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Classic Album Review: Tricky’s Maxinquaye

By the time he began recording his solo debut in early 1994, Adrian Thaws had already enjoyed moderate success as an MC for Massive Attack, performing under the name of the Tricky Kid. However, upon shortening his name and releasing Maxinquaye in 1995, Tricky established himself as one of the trip-hop genre’s biggest stars.

Quite possibly the sexiest record released during the 1990s, Maxinquaye was a complex, layered work that seemed to use hip-hop as a jumping off point from which to explore Tricky’s strange, sexually charged surreal soundscapes. Musically the album interwove elements of rock, pop, trance and dub to produce a menacingly poised musical pastiche that was utterly captivating and, at times, unlike anything that had come before it.

Vocally, Tricky chose to remain veiled in shadow for much of the album, lurking in the background behind his girlfriend at the time, Martina Topley-Bird, whose enchantingly sexy vocals on Maxinquaye established her as one of trip-hop’s leading ladies. It’s worth noting that all of Topley-Bird’s vocals on Maxinquaye were allegedly recorded in one take and with a minimum of preparation.

While many of their trip-hop contemporaries may have relied on innuendo and a tempo that suggested sexuality, Tricky and Topley-Bird are downright explicit throughout Maxinquaye. This is particularly true on tracks like “Abbaon Fat Track” which features Tricky delivering lines like, “I’ll fuck you in the ass/just for a laugh,” and “with the coke, speed/ I’ll make your nose bleed,” in a menacing whisper as Topley-Bird coos suggestively along with him.

At its most conventional, Maxinquaye has more than a little in common with Portishead’s work from the same period. Tracks like “Ponderosa,” “Aftermath” and “Feed Me” would have all meshed perfectly with the songs on Dummy, which was released one year earlier. Other highlights on Maxinquaye include an unlikely cover of Public Enemy’s “Black Steel,” which with guitar, drums and bass layered over hip-hop beats, sounds almost like something that could have been included on the Beastie Boys’ Check Your Head. “Brand New You’re Retro,” a hip-hop bouncer laced with guitar riffs that features Topley-Bird delivering a performance that’s reminiscent of Lady Miss Kier on Dee-Lite’s “Groove Is In the Heart,” is the album’s most upbeat track. But Maxinquaye’s finest moment is arguably, “Suffocated Love.” A pretty, ethereal space-age pop song with dirty lyrics, it features Tricky seemingly channeling Prince as he lays down seductive vocals on a bed of drum and bass beneath the shimmering sheets of atmospheric samples that seem to float above them.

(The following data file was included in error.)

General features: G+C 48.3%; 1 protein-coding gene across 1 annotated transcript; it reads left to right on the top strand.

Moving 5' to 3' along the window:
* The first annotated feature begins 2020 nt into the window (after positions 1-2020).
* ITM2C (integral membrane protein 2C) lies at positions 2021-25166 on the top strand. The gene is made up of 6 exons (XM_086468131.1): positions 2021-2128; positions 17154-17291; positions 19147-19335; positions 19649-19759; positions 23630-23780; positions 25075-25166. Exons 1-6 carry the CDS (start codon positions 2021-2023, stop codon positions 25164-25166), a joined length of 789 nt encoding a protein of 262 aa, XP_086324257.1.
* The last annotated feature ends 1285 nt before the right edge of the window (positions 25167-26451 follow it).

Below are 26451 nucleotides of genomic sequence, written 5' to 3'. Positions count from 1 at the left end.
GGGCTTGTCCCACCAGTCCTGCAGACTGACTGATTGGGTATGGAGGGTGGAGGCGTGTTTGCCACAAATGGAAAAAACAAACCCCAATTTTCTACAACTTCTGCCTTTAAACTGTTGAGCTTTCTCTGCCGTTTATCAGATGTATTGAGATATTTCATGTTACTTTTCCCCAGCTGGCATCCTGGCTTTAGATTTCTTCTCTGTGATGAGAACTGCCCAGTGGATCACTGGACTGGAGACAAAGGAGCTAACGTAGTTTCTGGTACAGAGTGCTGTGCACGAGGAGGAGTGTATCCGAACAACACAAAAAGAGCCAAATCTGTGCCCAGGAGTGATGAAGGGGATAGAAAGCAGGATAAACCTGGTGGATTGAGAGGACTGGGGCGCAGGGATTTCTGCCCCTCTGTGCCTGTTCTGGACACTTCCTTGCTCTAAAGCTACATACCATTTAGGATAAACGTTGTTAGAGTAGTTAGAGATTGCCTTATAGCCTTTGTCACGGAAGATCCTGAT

Over the years Tricky’s excessive tendencies have at times made his work difficult to access. However his collaboration with co-producer Mark Saunders helps to keep Maxinquaye in check, and even today it remains his one true masterpiece. Critically acclaimed when it was released in 1995, Maxinquaye was nominated for the Mercury Prize and voted Album of the Year by NME. While subsequent releases like Pre-Millennium Tension and Knowle West Boy have touched upon Maxinquaye’s majesty, Tricky has never really succeeded in recording its like again.

By | 2016-12-02T15:21:50+00:00 December 21, 2011|Album Reviews|1 Comment